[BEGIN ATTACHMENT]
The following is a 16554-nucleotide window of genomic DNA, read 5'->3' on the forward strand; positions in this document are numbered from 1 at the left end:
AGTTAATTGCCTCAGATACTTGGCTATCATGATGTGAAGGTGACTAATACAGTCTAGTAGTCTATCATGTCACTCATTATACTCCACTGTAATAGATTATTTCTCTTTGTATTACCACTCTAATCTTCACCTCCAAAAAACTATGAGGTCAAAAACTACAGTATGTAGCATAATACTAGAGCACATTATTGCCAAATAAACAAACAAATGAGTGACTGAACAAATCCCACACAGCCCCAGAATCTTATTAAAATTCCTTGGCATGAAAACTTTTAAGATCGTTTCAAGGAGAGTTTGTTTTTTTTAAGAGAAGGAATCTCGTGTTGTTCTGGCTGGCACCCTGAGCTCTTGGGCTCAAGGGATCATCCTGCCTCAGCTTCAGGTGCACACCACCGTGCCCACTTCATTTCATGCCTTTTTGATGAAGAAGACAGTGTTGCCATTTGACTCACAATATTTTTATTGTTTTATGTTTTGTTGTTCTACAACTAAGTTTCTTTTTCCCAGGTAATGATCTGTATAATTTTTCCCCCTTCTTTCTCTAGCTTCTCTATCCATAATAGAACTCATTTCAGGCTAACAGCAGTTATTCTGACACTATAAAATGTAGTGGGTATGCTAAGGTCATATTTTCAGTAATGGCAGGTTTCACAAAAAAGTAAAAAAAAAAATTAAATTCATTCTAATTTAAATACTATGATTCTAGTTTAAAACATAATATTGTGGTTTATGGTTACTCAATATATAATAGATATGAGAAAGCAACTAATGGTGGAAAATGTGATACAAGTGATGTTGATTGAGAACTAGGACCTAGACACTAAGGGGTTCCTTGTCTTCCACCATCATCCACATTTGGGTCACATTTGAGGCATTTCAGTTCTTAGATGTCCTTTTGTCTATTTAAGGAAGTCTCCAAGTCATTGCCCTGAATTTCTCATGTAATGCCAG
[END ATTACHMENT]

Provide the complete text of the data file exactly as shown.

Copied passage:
The following is a 16554-nucleotide window of genomic DNA, read 5'->3' on the forward strand; positions in this document are numbered from 1 at the left end:
AGTTAATTGCCTCAGATACTTGGCTATCATGATGTGAAGGTGACTAATACAGTCTAGTAGTCTATCATGTCACTCATTATACTCCACTGTAATAGATTATTTCTCTTTGTATTACCACTCTAATCTTCACCTCCAAAAAACTATGAGGTCAAAAACTACAGTATGTAGCATAATACTAGAGCACATTATTGCCAAATAAACAAACAAATGAGTGACTGAACAAATCCCACACAGCCCCAGAATCTTATTAAAATTCCTTGGCATGAAAACTTTTAAGATCGTTTCAAGGAGAGTTTGTTTTTTTTAAGAGAAGGAATCTCGTGTTGTTCTGGCTGGCACCCTGAGCTCTTGGGCTCAAGGGATCATCCTGCCTCAGCTTCAGGTGCACACCACCGTGCCCACTTCATTTCATGCCTTTTTGATGAAGAAGACAGTGTTGCCATTTGACTCACAATATTTTTATTGTTTTATGTTTTGTTGTTCTACAACTAAGTTTCTTTTTCCCAGGTAATGATCTGTATAATTTTTCCCCCTTCTTTCTCTAGCTTCTCTATCCATAATAGAACTCATTTCAGGCTAACAGCAGTTATTCTGACACTATAAAATGTAGTGGGTATGCTAAGGTCATATTTTCAGTAATGGCAGGTTTCACAAAAAAGTAAAAAAAAAAATTAAATTCATTCTAATTTAAATACTATGATTCTAGTTTAAAACATAATATTGTGGTTTATGGTTACTCAATATATAATAGATATGAGAAAGCAACTAATGGTGGAAAATGTGATACAAGTGATGTTGATTGAGAACTAGGACCTAGACACTAAGGGGTTCCTTGTCTTCCACCATCATCCACATTTGGGTCACATTTGAGGCATTTCAGTTCTTAGATGTCCTTTTGTCTATTTAAGGAAGTCTCCAAGTCATTGCCCTGAATTTCTCATGTAATGCCAG